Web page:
- Choose your priorities. It’s no secret that a ketogenic diet isn’t the best way to fuel for exercise. This is especially true for high-intensity exercise. If someone tells you otherwise, they’re either lying or uninformed. So, if you’re an athlete (professional or recreational), prepare yourself mentally for this. There are many benefits that can come from a well-executed ketogenic diet, but your workouts might suffer. Make sure to weigh the cost/benefit analysis for your specific situation before you decide to try a ketogenic diet. Sometimes the benefits are worth having ‘less great than usual’ performance at the gym or Crossfit box. Sometimes not. Work with a professional if you’re unsure if the ketogenic diet is the right fit.
- Make sure it’s appropriate for you. I know – it seems like everyone is doing it. However, a ketogenic diet isn’t the right fit for everyone, and it can actually be dangerous for some. So, make sure to talk with your healthcare provider before you begin, especially if you meet any of this criteria:
- Have a medical diagnosis such as diabetes, cardiovascular disease, gout, or IBS
- Are pregnant and/or breastfeeding
- Are under age 18
- Are very active (see above)
- Have a history of disordered eating
- Are under-weight and/or under-nourished
There are some labs that I like to monitor for all of my clients who are on a ketogenic diet as well, so make sure to discuss that with your healthcare provider. Some of these include a fasted insulin panel, a CBC and CMP, and HbA1c.
Remember – a ketogenic can be an incredible experience for many people. However, it’s important to do it the correct way, and to seek out help if you need it. Unfortunately, many of the resources I see online don’t really set people up for success.
I’d love to hear from you – what questions do you have about the ketogenic diet? If you’ve tried it, how did it go? You can leave a reply in the comments below!
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Erin Skinner, MS, RD, IFNCP, CLT, CPT
P.S. Questions about whether keto might be right for you? Please feel free to contact me HERE.
Raj @ www.ThePrimalDesire.com says
Good tips Erin. Do you happen to know much about Hashimoto’s disease and keto?
Erin Skinner says
Hi Raj, thanks for the comment. Yes. With Hashimoto’s I usually start with the autoimmune paleo (AIP) protocol. That could be made ketogenic if necessary, but I don’t usually feel that it is. People tend to struggle to eat enough on AIP, so further restriction can be problematic. What about you – do you have HT?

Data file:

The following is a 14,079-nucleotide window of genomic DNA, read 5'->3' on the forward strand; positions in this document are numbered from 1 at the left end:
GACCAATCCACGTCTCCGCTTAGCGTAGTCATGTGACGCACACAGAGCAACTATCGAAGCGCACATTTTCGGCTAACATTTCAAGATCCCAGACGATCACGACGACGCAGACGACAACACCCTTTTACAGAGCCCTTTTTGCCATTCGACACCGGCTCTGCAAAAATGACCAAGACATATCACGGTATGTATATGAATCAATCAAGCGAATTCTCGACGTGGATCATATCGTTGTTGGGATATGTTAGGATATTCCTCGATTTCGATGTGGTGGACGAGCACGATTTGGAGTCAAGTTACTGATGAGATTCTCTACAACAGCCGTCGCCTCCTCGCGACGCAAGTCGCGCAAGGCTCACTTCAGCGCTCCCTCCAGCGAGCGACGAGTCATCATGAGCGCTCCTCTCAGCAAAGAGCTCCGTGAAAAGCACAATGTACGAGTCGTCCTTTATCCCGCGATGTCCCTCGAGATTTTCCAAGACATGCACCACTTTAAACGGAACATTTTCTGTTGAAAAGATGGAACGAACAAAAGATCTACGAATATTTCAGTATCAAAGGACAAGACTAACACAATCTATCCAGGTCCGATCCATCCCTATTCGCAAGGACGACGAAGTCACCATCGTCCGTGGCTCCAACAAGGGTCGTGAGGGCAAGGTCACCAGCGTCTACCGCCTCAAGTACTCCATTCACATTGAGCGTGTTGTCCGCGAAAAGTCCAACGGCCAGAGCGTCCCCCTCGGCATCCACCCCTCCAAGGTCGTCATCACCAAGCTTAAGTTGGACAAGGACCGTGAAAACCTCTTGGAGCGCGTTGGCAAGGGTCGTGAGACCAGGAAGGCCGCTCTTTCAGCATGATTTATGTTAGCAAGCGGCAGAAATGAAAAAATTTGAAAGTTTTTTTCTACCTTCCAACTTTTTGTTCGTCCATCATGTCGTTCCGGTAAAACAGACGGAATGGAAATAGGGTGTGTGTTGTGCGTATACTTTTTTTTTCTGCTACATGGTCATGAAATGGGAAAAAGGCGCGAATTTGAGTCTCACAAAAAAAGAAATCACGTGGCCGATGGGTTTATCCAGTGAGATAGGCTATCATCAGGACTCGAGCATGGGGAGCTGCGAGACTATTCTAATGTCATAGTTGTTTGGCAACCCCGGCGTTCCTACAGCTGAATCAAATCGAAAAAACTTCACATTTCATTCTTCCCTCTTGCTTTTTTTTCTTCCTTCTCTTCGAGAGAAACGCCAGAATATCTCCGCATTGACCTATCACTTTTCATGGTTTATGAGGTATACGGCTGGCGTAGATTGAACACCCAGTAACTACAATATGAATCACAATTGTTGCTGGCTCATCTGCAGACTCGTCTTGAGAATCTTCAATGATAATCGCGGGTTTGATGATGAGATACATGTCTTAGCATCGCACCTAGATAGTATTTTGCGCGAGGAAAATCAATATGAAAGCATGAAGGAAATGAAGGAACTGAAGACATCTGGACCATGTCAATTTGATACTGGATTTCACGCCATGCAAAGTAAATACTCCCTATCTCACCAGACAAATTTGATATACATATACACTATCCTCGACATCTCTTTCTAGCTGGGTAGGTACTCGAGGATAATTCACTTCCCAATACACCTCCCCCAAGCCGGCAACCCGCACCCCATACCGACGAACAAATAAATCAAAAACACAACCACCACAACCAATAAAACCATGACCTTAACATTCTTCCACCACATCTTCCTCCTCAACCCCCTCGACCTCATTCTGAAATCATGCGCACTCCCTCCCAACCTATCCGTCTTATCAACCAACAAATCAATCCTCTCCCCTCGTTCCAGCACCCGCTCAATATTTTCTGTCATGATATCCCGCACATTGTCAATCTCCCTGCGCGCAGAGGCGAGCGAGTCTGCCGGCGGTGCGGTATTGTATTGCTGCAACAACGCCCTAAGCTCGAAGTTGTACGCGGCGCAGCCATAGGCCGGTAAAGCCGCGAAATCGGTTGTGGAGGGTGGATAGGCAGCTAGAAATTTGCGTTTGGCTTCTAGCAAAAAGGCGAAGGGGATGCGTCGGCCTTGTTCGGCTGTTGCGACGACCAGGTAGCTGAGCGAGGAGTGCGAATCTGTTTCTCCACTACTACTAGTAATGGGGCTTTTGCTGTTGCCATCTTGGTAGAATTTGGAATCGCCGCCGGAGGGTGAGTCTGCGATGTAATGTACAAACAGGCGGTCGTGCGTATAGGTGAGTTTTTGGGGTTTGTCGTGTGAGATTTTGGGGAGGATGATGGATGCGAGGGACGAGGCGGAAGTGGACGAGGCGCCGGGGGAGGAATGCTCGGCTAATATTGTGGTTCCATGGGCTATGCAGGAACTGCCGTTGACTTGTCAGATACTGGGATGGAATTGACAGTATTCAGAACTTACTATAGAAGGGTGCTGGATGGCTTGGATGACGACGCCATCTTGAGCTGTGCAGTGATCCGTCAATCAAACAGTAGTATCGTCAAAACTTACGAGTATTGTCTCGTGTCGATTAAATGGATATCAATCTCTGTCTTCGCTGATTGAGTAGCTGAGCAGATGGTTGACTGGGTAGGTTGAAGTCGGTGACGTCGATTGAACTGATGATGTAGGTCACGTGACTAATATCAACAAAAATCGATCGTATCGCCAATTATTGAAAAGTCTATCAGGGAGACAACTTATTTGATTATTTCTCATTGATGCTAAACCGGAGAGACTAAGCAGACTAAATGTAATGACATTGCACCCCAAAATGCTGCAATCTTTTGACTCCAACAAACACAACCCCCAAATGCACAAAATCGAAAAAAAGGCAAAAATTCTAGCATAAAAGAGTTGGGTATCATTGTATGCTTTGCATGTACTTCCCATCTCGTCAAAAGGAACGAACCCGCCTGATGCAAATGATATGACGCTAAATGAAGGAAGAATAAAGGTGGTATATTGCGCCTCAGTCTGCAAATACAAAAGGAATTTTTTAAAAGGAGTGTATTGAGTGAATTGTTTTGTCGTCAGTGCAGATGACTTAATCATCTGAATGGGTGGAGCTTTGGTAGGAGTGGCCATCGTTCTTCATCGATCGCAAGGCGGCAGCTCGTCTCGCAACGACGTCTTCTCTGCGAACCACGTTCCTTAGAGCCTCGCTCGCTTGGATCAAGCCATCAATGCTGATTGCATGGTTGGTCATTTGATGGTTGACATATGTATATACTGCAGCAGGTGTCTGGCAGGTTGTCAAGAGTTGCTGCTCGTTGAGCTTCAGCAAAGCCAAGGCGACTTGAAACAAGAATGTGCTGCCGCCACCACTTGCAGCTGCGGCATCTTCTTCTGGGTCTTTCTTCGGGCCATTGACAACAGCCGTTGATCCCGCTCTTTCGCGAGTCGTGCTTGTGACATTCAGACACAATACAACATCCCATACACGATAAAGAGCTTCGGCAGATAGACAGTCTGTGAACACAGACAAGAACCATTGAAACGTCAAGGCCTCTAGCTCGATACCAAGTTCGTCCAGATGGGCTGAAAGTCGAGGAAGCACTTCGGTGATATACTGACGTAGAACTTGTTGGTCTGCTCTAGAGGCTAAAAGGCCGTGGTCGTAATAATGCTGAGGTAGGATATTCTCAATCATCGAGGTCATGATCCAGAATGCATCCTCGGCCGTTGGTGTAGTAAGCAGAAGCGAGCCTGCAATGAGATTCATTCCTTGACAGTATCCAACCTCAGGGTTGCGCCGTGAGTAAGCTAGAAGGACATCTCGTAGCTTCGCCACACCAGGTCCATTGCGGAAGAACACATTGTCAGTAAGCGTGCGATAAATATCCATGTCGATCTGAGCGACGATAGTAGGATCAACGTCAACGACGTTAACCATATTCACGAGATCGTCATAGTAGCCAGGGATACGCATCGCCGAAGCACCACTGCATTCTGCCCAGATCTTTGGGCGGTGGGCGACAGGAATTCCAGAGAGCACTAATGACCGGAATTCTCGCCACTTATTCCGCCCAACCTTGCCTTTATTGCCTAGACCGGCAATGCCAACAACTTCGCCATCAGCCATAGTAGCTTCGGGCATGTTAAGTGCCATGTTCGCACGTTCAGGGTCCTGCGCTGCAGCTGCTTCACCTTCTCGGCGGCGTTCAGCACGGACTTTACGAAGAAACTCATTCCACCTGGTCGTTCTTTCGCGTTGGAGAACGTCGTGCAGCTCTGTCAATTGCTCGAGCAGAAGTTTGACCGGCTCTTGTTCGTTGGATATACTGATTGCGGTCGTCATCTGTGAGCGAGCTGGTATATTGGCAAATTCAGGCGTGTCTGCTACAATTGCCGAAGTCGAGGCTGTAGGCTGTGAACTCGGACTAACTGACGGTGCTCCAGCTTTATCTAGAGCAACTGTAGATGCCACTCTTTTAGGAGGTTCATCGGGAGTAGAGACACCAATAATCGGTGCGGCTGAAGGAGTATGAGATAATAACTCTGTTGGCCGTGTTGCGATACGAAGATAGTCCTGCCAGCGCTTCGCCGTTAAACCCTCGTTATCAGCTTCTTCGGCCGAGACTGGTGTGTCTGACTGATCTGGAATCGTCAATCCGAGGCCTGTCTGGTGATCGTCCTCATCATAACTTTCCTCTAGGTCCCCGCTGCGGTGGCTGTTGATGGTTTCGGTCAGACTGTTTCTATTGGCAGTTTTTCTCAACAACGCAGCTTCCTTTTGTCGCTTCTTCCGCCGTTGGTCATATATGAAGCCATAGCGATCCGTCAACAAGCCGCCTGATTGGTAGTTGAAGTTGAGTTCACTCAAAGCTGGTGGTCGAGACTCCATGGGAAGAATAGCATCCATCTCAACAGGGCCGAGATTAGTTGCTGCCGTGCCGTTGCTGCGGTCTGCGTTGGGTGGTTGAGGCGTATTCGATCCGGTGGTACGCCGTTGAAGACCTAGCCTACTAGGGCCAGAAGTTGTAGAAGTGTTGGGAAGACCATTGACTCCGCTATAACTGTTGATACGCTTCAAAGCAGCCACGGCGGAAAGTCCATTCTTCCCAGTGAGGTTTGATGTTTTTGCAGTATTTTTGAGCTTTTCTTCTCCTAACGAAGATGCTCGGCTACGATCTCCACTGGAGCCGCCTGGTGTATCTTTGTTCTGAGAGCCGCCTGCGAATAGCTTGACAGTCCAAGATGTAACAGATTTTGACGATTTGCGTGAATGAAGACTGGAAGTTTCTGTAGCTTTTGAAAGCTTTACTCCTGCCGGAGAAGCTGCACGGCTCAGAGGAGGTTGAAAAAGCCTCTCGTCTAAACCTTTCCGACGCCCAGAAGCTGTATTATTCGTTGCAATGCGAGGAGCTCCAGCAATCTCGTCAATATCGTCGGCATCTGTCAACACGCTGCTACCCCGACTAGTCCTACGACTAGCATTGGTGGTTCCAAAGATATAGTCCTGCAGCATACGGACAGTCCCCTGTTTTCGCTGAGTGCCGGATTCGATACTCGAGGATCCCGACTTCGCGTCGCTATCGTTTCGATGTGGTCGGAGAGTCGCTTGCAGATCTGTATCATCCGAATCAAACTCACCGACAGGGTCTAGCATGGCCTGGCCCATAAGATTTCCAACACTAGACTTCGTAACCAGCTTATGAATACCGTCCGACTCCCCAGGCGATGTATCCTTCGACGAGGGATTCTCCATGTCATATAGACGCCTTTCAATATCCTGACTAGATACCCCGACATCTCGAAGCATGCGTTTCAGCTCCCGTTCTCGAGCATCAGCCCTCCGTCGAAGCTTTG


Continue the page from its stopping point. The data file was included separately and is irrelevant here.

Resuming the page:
Great article Erin! Chris and I started keto about four months ago but I haven’t been doing it in Peru. Plan to start back up when I get home. Good tips! We’ll see if we can keep it up, definitely an adjustment for us!
I did find it negatively effected my running endurance and I continually kept hitting a wall around 4 miles or so which is completely new for me. My sister has been doing keto for a year and can run with no problems at all while keeping carbs super low. Any ideas?
Erin Skinner says
Hi Nicole, good question. Yes, a lot of things can effect this. A few would be: the degree of fat adaptation, the diet itself (the specific carbs/fats/proteins), the total calorie intake, the speed and/or intensity of running, and genetics. Overall, keto is not a great strategy for athletic performance. However, it is great for a variety of other things, so it all comes down to the individual situation and goals. It’s fun that you guys tried it! 🙂
Anees Shah says
The goal of the keto diet is to get the body producing ketones– a fundamentally different energy source than the carbohydrates and fats your cells typically use for energy. It can take several days of ketogenic eating before the body starts to produce ketones. And the time it takes to get into ketosis varies between individuals. Here is everything you need to know about the ketogenic diet.
Amit Chavan says
This is really great article and will help to everyone. Thanks for it